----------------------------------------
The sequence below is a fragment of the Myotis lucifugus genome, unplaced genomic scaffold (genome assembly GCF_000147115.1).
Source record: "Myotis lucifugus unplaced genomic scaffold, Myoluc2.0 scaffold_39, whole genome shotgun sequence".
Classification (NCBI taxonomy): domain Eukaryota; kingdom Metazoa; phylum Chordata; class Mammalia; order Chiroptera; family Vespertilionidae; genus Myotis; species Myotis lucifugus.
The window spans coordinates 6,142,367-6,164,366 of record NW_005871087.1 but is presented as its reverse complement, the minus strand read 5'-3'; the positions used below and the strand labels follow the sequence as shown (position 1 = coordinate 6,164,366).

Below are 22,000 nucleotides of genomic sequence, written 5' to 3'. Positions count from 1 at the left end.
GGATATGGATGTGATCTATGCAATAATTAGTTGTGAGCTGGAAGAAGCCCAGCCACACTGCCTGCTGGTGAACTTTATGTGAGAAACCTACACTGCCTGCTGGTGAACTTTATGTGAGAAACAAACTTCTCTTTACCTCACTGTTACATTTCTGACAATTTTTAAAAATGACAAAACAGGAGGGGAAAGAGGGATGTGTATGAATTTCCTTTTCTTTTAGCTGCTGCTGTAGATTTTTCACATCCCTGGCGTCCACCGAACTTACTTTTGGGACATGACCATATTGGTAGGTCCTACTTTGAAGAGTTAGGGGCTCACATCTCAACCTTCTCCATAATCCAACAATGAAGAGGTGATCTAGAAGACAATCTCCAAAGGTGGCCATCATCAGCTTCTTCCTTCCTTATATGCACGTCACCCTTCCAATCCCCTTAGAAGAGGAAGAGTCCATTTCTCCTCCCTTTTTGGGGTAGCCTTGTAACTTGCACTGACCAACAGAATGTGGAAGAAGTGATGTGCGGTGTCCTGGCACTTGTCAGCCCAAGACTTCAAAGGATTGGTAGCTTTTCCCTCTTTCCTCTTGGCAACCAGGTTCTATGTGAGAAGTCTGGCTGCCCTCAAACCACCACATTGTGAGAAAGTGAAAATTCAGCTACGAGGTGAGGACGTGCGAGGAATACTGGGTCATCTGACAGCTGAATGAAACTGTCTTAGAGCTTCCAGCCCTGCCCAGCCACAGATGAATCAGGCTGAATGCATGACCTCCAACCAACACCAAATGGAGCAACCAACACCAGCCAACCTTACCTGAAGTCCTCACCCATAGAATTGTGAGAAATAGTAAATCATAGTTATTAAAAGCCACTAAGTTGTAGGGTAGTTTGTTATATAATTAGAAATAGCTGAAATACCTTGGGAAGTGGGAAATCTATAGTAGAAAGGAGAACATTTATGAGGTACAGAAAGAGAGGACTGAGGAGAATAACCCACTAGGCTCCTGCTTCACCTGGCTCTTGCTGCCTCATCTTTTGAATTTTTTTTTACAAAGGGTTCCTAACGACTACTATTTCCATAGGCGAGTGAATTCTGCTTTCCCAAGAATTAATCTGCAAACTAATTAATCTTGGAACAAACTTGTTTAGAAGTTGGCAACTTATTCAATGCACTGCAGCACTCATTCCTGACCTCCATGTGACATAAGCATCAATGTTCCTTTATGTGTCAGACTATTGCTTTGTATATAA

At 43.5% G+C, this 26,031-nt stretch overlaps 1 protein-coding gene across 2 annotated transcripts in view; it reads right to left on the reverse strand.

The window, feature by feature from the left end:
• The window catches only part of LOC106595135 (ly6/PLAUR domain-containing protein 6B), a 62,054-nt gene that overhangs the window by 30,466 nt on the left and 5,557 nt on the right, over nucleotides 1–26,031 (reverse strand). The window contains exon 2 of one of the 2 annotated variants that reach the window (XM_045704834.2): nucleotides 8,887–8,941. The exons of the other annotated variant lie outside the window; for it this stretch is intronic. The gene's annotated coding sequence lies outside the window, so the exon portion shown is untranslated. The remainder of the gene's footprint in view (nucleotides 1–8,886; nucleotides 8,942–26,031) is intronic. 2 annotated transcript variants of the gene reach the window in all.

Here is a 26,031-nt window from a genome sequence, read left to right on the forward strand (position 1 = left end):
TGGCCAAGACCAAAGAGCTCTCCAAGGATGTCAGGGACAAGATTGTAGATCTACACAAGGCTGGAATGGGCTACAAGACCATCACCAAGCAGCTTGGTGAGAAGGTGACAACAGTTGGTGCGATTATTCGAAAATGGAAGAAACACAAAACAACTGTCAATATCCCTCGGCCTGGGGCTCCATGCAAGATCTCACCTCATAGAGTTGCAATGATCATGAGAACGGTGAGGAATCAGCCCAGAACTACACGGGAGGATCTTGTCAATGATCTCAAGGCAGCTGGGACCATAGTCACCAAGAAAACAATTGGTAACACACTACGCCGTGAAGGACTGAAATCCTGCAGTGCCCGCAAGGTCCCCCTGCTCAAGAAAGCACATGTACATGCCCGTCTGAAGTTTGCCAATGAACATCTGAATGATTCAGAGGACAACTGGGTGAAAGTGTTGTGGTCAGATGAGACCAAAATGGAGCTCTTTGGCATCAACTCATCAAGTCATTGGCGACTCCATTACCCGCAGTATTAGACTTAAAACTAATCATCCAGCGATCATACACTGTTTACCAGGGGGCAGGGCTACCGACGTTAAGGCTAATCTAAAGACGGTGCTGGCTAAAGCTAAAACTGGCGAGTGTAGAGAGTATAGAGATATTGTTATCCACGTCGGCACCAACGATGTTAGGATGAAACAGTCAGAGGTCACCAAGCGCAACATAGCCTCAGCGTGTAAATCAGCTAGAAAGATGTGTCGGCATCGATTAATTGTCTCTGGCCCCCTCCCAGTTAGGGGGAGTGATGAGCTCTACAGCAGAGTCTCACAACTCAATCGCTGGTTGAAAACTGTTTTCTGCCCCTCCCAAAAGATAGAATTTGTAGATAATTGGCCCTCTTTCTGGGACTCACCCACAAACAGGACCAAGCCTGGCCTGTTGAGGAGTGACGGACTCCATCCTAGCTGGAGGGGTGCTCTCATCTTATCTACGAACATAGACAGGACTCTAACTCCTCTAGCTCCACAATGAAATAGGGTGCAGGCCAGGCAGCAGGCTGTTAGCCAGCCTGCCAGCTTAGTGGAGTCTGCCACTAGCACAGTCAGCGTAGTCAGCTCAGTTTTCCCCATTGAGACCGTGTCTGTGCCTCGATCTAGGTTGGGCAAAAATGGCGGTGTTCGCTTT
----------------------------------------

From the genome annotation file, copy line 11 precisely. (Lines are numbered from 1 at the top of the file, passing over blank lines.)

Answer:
TGGCCAAGACCAAAGAGCTCTCCAAGGATGTCAGGGACAAGATTGTAGATCTACACAAGGCTGGAATGGGCTACAAGACCATCACCAAGCAGCTTGGTGAGAAGGTGACAACAGTTGGTGCGATTATTCGAAAATGGAAGAAACACAAAACAACTGTCAATATCCCTCGGCCTGGGGCTCCATGCAAGATCTCACCTCATAGAGTTGCAATGATCATGAGAACGGTGAGGAATCAGCCCAGAACTACACGGGAGGATCTTGTCAATGATCTCAAGGCAGCTGGGACCATAGTCACCAAGAAAACAATTGGTAACACACTACGCCGTGAAGGACTGAAATCCTGCAGTGCCCGCAAGGTCCCCCTGCTCAAGAAAGCACATGTACATGCCCGTCTGAAGTTTGCCAATGAACATCTGAATGATTCAGAGGACAACTGGGTGAAAGTGTTGTGGTCAGATGAGACCAAAATGGAGCTCTTTGGCATCAACTCATCAAGTCATTGGCGACTCCATTACCCGCAGTATTAGACTTAAAACTAATCATCCAGCGATCATACACTGTTTACCAGGGGGCAGGGCTACCGACGTTAAGGCTAATCTAAAGACGGTGCTGGCTAAAGCTAAAACTGGCGAGTGTAGAGAGTATAGAGATATTGTTATCCACGTCGGCACCAACGATGTTAGGATGAAACAGTCAGAGGTCACCAAGCGCAACATAGCCTCAGCGTGTAAATCAGCTAGAAAGATGTGTCGGCATCGATTAATTGTCTCTGGCCCCCTCCCAGTTAGGGGGAGTGATGAGCTCTACAGCAGAGTCTCACAACTCAATCGCTGGTTGAAAACTGTTTTCTGCCCCTCCCAAAAGATAGAATTTGTAGATAATTGGCCCTCTTTCTGGGACTCACCCACAAACAGGACCAAGCCTGGCCTGTTGAGGAGTGACGGACTCCATCCTAGCTGGAGGGGTGCTCTCATCTTATCTACGAACATAGACAGGACTCTAACTCCTCTAGCTCCACAATGAAATAGGGTGCAGGCCAGGCAGCAGGCTGTTAGCCAGCCTGCCAGCTTAGTGGAGTCTGCCACTAGCACAGTCAGCGTAGTCAGCTCAGTTTTCCCCATTGAGACCGTGTCTGTGCCTCGATCTAGGTTGGGCAAAAATGGCGGTGTTCGCTTT